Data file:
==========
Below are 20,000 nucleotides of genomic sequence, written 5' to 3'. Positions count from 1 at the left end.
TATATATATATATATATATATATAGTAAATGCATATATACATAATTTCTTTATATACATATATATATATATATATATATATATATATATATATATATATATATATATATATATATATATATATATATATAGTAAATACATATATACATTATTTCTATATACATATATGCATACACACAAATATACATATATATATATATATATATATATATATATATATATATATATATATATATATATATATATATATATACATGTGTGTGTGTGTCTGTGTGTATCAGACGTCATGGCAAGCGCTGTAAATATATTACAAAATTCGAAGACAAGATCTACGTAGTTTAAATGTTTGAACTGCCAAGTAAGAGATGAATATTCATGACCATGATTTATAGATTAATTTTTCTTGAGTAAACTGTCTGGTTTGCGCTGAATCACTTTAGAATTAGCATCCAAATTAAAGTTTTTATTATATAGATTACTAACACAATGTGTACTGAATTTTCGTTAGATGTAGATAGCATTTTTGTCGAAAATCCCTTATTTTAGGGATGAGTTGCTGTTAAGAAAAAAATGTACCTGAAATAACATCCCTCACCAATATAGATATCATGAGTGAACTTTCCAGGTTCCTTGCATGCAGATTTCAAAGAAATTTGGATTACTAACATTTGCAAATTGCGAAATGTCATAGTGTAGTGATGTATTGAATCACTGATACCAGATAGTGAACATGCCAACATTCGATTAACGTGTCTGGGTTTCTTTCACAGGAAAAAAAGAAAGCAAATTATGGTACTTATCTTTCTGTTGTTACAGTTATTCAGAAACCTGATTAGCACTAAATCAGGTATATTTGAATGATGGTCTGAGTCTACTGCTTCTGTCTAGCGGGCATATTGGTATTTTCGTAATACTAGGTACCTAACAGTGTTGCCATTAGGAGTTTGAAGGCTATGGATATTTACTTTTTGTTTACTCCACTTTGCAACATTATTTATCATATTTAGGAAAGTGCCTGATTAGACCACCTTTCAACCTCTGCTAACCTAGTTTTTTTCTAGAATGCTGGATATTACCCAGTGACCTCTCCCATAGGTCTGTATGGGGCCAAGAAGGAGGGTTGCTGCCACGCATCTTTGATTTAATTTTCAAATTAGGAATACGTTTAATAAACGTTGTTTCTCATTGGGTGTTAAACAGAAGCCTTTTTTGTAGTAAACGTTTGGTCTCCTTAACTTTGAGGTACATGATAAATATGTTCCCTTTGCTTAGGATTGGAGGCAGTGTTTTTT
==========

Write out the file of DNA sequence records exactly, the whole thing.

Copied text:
Below are 20,000 nucleotides of genomic sequence, written 5' to 3'. Positions count from 1 at the left end.
TATATATATATATATATATATATAGTAAATGCATATATACATAATTTCTTTATATACATATATATATATATATATATATATATATATATATATATATATATATATATATATATATATATATATATATATAGTAAATACATATATACATTATTTCTATATACATATATGCATACACACAAATATACATATATATATATATATATATATATATATATATATATATATATATATATATATATATATATATATATACATGTGTGTGTGTGTCTGTGTGTATCAGACGTCATGGCAAGCGCTGTAAATATATTACAAAATTCGAAGACAAGATCTACGTAGTTTAAATGTTTGAACTGCCAAGTAAGAGATGAATATTCATGACCATGATTTATAGATTAATTTTTCTTGAGTAAACTGTCTGGTTTGCGCTGAATCACTTTAGAATTAGCATCCAAATTAAAGTTTTTATTATATAGATTACTAACACAATGTGTACTGAATTTTCGTTAGATGTAGATAGCATTTTTGTCGAAAATCCCTTATTTTAGGGATGAGTTGCTGTTAAGAAAAAAATGTACCTGAAATAACATCCCTCACCAATATAGATATCATGAGTGAACTTTCCAGGTTCCTTGCATGCAGATTTCAAAGAAATTTGGATTACTAACATTTGCAAATTGCGAAATGTCATAGTGTAGTGATGTATTGAATCACTGATACCAGATAGTGAACATGCCAACATTCGATTAACGTGTCTGGGTTTCTTTCACAGGAAAAAAAGAAAGCAAATTATGGTACTTATCTTTCTGTTGTTACAGTTATTCAGAAACCTGATTAGCACTAAATCAGGTATATTTGAATGATGGTCTGAGTCTACTGCTTCTGTCTAGCGGGCATATTGGTATTTTCGTAATACTAGGTACCTAACAGTGTTGCCATTAGGAGTTTGAAGGCTATGGATATTTACTTTTTGTTTACTCCACTTTGCAACATTATTTATCATATTTAGGAAAGTGCCTGATTAGACCACCTTTCAACCTCTGCTAACCTAGTTTTTTTCTAGAATGCTGGATATTACCCAGTGACCTCTCCCATAGGTCTGTATGGGGCCAAGAAGGAGGGTTGCTGCCACGCATCTTTGATTTAATTTTCAAATTAGGAATACGTTTAATAAACGTTGTTTCTCATTGGGTGTTAAACAGAAGCCTTTTTTGTAGTAAACGTTTGGTCTCCTTAACTTTGAGGTACATGATAAATATGTTCCCTTTGCTTAGGATTGGAGGCAGTGTTTTTT